I started my day on Oxford street and not a single Brit was in sight. It was a hot and sticky day, too hot and sticky to spend it weaving in and out amongst the crowds. The throngs of shoppers ready to drop a wad of cash or plastic are all tourists who have come to spend their hard-earned vacation money on the world-famous shopping strip. It was all too much for me and was grossly overwhelming. Too many people and too much bustling drove me out, I had to make a quick exit from the tourist area and find somewhere a little quieter
Seeing as it was July 14th Bastille day, France’s national independence holiday, what else should one do but seek out a celebration of all things French in England? I know who goes to England and winds up at a festival celebrating the French but me. Who else also thinks this would be quieter than Oxford street?! Sometimes I wonder if jet lag has addled my brain. The festival was okay. Is was hard to figure out where anything was, despite the maps I found, and kind of seemed organised by the French. I know Napoleon organised the streets in Paris and the French were able to organise a revolution but I wonder if perhaps that was just a perfect storm, a confluence of events, rather than a testament to ability of a commonality among countrymen to plan. There were people everywhere who also seemed to have no destination in mind just like the commercial areas I had fled. The place that had been chosen for the festival is a very old one, Borough Market. When I say old in Great Britain it is downright ancient to a Canadian. Southwark in Central London houses the Market which claims to date back to 1014 (stated on the market’s webpage) and claims to be London’s oldest fruit and vegetable market. It was amazing to stand in the shadow of the famed London Bridge and marvel at the history of the area. I wondered which figures in history had wandered these streets as I was, what tales the cobblestones could tell of historic events and pivotal moments. The Borough Market had select stalls open and they were unbelievably lined up. This was a Sunday and the market was normally open on a Saturday so not all establishments were open, only those with a French feel or hunger for Bastille day earnings. People were swarming on to the roads making it next to impossible for cars and trucks to pick their way through the crowds.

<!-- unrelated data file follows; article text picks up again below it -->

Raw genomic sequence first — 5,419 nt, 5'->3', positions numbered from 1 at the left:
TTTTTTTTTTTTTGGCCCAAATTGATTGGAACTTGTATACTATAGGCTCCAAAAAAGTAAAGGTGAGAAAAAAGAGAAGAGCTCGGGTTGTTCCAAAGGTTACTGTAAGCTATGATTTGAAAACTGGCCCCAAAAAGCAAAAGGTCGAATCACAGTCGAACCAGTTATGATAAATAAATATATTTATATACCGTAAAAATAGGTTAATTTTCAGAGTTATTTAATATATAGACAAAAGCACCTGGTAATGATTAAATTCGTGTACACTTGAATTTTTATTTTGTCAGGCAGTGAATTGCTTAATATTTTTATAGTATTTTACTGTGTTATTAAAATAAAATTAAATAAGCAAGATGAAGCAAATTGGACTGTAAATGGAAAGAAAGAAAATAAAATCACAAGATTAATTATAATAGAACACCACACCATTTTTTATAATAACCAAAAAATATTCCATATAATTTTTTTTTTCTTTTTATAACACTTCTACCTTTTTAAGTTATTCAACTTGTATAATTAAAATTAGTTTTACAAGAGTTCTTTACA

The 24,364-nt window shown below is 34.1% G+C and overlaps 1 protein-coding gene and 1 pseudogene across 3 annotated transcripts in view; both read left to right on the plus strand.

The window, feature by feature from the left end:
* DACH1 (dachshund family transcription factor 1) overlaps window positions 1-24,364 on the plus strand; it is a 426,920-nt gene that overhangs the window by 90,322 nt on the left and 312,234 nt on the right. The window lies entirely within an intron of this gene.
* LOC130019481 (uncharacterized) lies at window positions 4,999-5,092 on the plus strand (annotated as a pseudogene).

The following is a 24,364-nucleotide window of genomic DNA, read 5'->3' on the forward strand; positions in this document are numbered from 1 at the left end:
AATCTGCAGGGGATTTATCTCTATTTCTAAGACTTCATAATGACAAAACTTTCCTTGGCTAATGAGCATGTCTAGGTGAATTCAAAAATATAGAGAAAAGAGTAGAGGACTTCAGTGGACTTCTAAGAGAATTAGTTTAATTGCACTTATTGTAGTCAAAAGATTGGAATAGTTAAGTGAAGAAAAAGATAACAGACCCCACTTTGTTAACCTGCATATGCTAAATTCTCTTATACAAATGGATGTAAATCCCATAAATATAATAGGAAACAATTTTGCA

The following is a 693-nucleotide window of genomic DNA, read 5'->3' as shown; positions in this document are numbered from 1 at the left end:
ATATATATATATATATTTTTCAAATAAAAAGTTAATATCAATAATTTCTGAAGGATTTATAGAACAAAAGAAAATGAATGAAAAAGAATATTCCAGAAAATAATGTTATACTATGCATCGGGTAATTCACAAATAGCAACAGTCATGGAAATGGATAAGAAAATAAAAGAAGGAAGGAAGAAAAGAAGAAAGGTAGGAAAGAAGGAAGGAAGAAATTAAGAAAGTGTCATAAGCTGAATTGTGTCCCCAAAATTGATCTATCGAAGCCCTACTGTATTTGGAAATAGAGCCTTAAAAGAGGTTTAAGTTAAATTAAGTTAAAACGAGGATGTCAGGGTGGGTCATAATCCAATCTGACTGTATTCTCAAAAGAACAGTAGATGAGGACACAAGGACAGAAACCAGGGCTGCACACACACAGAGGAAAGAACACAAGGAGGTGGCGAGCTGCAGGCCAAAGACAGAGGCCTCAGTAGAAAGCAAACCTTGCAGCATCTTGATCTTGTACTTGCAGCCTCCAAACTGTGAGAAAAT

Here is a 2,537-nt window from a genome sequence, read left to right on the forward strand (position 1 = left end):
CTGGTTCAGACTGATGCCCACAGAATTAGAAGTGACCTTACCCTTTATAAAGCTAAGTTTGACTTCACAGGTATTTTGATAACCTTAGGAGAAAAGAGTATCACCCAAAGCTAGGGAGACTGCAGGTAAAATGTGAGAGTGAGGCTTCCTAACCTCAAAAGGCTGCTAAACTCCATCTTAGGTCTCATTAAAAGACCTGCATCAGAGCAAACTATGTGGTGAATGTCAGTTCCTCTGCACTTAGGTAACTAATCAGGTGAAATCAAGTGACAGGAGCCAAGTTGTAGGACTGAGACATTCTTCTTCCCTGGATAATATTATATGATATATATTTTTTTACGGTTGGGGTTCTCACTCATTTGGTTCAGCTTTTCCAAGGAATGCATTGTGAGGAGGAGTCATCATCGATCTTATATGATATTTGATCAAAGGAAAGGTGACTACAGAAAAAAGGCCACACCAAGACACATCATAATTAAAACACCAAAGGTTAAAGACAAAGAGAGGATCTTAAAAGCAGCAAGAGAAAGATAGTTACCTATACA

Without much convincing it was back on the tube for me. I had had enough of the crowds and was longing for a wide open space where I could breathe. It is stifling in the metallic cylinder winding its way through the earth. It made me feel claustrophobic for the first time on the train system. I couldn’t hardly wait to escape the train’s confines. I don’t think there was anyone English on the train either. The cacophony of languages made my head hurt. I needed to get out of the tourist zones and find where the locals hang out in the heat. I took the train to the most local, green area, off the beaten track yet still near by I could think of in short order. I took the train to West Hampstead. The northern line of the Underground was under construction and there were shuttle busses in lieu of rail services, so Hampstead station was not a good bet for getting to the Heath quickly. It worked out alright as I was a the London bridge station and it was a straight shot on the Jubilee line north. I had to navigate my way from the underground station to Hampstead Heath though which proved difficult.
Once again I got hopelessly lost. I don’t know what it is with this area but I need a guide to marshal me along the winding roads. I can manage in every other city including those where I do not know the local alphabet and I am as good as a compass for getting around. However, drop me in the middle of Hampstead and I am as lost as the second sock from the dryer. The rest of London is fine just this one area. I suppose I am spending too much time in awe of the area. It is by far my favourite part of London to date. I could see myself spending lots of time in the vibrant area if I came to London often. I of course could not afford to live in Hampstead as it boasts a large number of millionaires. Last time I checked I would have to work until I was ninety and not spend a penny to be a part of the million pound club on a flight attendant’s wages. I will just have to enjoy it on my travels with work instead.
One of the things I stumbled upon in my detour was this little church yard grave area. It boasts the oldest churchyard in the centre of greater London and I have no idea what the church is called or if I could even find it again. There were a few people of note buried around the grounds including painter John Constable. It was a day for Constable, for at one point I was trying to glean a street name off the side of the buildings and saw one of the circular blue plaques affixed to an edifice marking a building he once called home. Perhaps I should study up on his works, it may be a sign. Finally I found a wide open space where I could breath in and not be crushed by crowds, Hampstead Heath, a massive park.